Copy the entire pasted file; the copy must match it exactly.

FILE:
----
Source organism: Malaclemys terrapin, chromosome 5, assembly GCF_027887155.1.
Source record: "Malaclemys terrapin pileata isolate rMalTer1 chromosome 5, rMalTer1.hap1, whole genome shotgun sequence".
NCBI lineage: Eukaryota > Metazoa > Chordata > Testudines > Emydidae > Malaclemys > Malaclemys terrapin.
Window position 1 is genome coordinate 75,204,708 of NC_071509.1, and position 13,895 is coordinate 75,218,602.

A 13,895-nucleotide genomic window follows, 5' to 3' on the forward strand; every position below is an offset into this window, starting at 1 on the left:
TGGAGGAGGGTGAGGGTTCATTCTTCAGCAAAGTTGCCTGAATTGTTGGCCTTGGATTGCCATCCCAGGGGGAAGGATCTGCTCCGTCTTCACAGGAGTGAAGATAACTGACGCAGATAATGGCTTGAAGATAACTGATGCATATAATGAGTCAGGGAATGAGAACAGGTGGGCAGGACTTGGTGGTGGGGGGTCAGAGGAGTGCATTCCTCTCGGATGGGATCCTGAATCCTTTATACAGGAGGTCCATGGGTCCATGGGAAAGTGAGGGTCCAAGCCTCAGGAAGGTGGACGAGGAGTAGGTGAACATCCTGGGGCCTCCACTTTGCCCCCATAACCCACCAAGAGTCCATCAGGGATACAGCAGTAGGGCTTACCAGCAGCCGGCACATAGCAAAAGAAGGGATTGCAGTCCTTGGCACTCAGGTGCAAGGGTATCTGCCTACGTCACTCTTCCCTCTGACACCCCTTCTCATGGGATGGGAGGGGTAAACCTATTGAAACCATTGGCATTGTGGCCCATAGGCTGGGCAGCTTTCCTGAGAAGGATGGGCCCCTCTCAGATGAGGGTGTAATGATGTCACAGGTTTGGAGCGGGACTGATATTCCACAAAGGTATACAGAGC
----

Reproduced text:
Source organism: Malaclemys terrapin, chromosome 5, assembly GCF_027887155.1.
Source record: "Malaclemys terrapin pileata isolate rMalTer1 chromosome 5, rMalTer1.hap1, whole genome shotgun sequence".
NCBI lineage: Eukaryota > Metazoa > Chordata > Testudines > Emydidae > Malaclemys > Malaclemys terrapin.
Window position 1 is genome coordinate 75,204,708 of NC_071509.1, and position 13,895 is coordinate 75,218,602.

A 13,895-nucleotide genomic window follows, 5' to 3' on the forward strand; every position below is an offset into this window, starting at 1 on the left:
TGGAGGAGGGTGAGGGTTCATTCTTCAGCAAAGTTGCCTGAATTGTTGGCCTTGGATTGCCATCCCAGGGGGAAGGATCTGCTCCGTCTTCACAGGAGTGAAGATAACTGACGCAGATAATGGCTTGAAGATAACTGATGCATATAATGAGTCAGGGAATGAGAACAGGTGGGCAGGACTTGGTGGTGGGGGGTCAGAGGAGTGCATTCCTCTCGGATGGGATCCTGAATCCTTTATACAGGAGGTCCATGGGTCCATGGGAAAGTGAGGGTCCAAGCCTCAGGAAGGTGGACGAGGAGTAGGTGAACATCCTGGGGCCTCCACTTTGCCCCCATAACCCACCAAGAGTCCATCAGGGATACAGCAGTAGGGCTTACCAGCAGCCGGCACATAGCAAAAGAAGGGATTGCAGTCCTTGGCACTCAGGTGCAAGGGTATCTGCCTACGTCACTCTTCCCTCTGACACCCCTTCTCATGGGATGGGAGGGGTAAACCTATTGAAACCATTGGCATTGTGGCCCATAGGCTGGGCAGCTTTCCTGAGAAGGATGGGCCCCTCTCAGATGAGGGTGTAATGATGTCACAGGTTTGGAGCGGGACTGATATTCCACAAAGGTATACAGAGC